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So I'm currently looking for a new bike and would like to get another mountain bike as it's most important to me that it's resilient and that I can ride all terrain.

However most of the time I'd use it for the city.

Are there mountain bikes (or are there ways for adjusting them) that are more fit for cities? In particular I'd like to sit comfortably on it.

I don't have much expertise with bikes which is why I'm asking here.

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    I suggest checking out the "Post Pictures of Your Hybrid" topic at bikeforums.net/hybrid-bicycles/… They have a great pictures of course but also good discussion about trade-offs and customization. – compton Apr 28 '17 at 10:20
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    @compton I should have got a picture of mine fully loaded (including balloons tied to the toddler seat). It would fit in nicely there – Chris H Apr 28 '17 at 12:42
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    Do you know there's a type of bike called a "hybrid"? It has e.g. flat handle bars and maybe disc brakes and maybe slightly wider wheels (unlike a road bike), but no suspension and no knobbly tires (unlike a road bike). It's maybe optimum for city riding. See also What bike+equipment for a long daily urban commute? – ChrisW Apr 28 '17 at 15:21
  • @ChrisH you should totally post pictures of your ride, the more the better. / For me, I'm looking at people's handlebars. A surprisingly large number of people have bar-end bullhorn grips, I want to try those now. – compton Apr 28 '17 at 20:23
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    @compton the second ones look like the ergon gp3s I have. Very nice ergonomic grips too – Chris H Apr 29 '17 at 11:18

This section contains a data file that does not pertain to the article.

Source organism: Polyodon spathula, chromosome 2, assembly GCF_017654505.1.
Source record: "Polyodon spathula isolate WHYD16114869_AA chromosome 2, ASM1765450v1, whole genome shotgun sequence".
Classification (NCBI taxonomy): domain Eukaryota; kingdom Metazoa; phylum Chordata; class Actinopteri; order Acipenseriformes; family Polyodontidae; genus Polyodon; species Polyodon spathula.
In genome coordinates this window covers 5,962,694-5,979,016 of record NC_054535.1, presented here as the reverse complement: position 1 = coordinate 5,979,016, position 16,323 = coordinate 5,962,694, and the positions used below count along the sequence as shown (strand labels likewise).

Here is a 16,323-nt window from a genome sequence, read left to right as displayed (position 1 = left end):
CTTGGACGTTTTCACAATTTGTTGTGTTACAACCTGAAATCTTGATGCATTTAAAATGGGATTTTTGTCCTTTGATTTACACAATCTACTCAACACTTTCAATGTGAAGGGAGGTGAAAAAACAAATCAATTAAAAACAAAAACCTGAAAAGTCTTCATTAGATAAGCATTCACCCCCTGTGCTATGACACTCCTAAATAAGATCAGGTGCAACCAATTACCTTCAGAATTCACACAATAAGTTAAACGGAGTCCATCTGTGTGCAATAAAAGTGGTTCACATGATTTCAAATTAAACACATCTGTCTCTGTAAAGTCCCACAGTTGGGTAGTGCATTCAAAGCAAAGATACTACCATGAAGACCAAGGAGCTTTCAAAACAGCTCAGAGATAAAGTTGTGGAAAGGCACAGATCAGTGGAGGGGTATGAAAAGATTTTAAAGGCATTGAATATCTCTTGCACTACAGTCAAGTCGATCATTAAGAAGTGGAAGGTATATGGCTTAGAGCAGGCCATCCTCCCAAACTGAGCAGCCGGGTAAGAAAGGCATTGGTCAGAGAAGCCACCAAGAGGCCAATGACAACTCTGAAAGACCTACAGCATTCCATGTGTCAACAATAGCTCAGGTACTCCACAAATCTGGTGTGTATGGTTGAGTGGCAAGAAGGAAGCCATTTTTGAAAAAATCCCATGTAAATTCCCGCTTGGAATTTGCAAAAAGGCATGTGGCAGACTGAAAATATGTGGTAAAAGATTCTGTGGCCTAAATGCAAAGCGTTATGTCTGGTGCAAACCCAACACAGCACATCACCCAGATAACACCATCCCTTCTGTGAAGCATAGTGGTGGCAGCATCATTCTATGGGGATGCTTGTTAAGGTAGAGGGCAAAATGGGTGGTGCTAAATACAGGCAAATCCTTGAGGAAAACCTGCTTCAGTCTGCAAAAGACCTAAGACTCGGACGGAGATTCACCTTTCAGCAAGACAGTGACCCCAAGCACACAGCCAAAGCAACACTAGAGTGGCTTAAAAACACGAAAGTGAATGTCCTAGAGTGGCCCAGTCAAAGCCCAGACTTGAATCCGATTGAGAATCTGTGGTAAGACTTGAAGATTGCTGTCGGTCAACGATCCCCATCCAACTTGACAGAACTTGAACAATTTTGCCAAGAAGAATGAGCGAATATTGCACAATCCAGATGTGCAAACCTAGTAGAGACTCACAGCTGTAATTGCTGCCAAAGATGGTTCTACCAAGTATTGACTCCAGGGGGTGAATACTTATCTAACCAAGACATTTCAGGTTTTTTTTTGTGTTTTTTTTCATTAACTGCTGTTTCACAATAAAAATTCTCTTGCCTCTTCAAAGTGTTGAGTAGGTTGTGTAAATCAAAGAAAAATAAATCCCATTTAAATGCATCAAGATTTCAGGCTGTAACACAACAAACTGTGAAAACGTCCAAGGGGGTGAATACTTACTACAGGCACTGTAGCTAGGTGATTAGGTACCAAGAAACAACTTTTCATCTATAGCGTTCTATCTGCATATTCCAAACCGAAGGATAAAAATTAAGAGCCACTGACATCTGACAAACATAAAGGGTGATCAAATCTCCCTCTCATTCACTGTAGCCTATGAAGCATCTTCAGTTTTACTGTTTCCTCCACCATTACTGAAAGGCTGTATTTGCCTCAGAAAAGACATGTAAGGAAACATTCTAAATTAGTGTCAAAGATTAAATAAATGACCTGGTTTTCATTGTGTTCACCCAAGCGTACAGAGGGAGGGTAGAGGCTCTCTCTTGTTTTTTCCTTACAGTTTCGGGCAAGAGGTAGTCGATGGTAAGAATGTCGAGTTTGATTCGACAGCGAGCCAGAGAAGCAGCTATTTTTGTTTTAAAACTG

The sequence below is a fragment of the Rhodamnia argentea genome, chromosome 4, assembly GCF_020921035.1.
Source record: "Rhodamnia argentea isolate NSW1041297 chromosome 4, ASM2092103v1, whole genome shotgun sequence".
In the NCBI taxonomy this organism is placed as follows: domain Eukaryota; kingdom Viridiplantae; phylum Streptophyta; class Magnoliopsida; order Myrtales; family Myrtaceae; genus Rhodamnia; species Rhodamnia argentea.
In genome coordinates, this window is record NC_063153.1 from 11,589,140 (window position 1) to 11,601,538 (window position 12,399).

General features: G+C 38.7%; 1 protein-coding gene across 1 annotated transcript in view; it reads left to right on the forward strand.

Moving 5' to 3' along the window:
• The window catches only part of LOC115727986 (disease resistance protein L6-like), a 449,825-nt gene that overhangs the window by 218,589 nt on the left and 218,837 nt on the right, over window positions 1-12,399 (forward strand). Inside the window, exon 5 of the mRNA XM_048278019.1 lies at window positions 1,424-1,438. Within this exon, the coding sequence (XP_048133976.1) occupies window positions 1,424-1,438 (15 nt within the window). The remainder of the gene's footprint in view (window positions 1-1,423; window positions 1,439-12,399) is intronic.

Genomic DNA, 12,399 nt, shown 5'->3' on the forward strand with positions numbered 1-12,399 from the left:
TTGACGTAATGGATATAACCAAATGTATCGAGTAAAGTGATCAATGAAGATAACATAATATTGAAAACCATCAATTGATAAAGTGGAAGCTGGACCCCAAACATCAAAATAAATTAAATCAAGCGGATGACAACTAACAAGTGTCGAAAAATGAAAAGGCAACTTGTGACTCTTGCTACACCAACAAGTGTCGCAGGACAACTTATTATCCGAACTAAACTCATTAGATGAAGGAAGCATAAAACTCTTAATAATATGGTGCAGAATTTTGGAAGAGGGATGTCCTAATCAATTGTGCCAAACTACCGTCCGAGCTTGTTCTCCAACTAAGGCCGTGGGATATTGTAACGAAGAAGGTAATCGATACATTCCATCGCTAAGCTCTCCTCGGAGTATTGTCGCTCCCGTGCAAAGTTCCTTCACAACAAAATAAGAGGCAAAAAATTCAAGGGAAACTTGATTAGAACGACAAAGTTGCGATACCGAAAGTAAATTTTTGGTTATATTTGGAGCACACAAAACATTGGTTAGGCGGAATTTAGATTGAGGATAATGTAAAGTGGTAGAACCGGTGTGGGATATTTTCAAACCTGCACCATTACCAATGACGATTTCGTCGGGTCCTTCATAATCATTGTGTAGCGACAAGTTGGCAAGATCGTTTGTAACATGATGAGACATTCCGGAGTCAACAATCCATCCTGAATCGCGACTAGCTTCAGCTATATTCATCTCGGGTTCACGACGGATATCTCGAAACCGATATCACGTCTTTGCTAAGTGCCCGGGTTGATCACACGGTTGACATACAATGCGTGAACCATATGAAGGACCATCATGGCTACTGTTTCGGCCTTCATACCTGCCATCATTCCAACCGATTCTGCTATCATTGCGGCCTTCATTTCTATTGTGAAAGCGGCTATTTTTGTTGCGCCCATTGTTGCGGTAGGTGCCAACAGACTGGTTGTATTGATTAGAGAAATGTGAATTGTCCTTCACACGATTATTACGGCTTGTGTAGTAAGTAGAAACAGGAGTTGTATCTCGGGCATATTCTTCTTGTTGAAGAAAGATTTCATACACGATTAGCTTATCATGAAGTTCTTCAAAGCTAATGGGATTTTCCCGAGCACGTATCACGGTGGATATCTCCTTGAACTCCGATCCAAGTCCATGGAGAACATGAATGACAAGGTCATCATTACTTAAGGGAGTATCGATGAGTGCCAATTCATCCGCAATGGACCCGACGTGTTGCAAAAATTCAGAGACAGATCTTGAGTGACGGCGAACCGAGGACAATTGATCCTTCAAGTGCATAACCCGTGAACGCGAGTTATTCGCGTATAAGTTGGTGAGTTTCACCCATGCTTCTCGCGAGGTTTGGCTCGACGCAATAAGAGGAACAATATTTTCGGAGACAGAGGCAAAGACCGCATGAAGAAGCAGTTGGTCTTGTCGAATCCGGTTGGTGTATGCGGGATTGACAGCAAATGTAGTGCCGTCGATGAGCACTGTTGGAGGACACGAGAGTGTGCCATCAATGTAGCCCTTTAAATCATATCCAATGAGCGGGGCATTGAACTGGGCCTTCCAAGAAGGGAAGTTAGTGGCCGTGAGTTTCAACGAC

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The standard advice if you want to ride a mountain bike on the road is to fit slick tires rather than knobby tires, and lock out any suspension if you have it (since you don't need it on the road). That being said, you're going to typically have lower gearing than a road or hybrid bike (due to the nature of mountain biking), though you may have some room to adjust this with cassette and chainring sizes.

At the end of the day, if you're going to be using this bike only on the road, it isn't going to be as nice as an appropriately hybrid or cyclocross or road bike, and it would be preferable not to get a mountain bike. Note that hybrids/cross bikes are often suitable for things like fire roads, gravel and what not (light off road situations); they won't take well to dropping as much as a mountain bike, but you have to ask yourself if this bike is ever really going to do this (and whether you'd be better off just renting a mountain bike when you want to do this, or buying a mountain bike specifically for this purpose).

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    Just interested: what's a fire road? There's nothing like this where I live – k102 Apr 28 '17 at 10:26
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    @k102 a dirt/gravel (including quite big stones) road not open to public traffic, a forest trail, anything like that. I've ridden quite a lot of those on my hybrid. 35mm tyres were better than 28mm on the same bike. – Chris H Apr 28 '17 at 10:47
  • @k102 - en.wikipedia.org/wiki/Firebreak – Batman Apr 28 '17 at 10:50
  • Thanks! There are such things here, but more like ditch, than the road - it's hard to ride even on xc bike – k102 Apr 28 '17 at 11:42
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Hardtail with front suspension lockout. Even if a full-sus has lockout/stiffening on the rear suspension it will add weight at any price point. Slick(er) tyres than normal on a mountain bike will help. The minimum width will be limited by your rims but 35 or 38mm could be an option.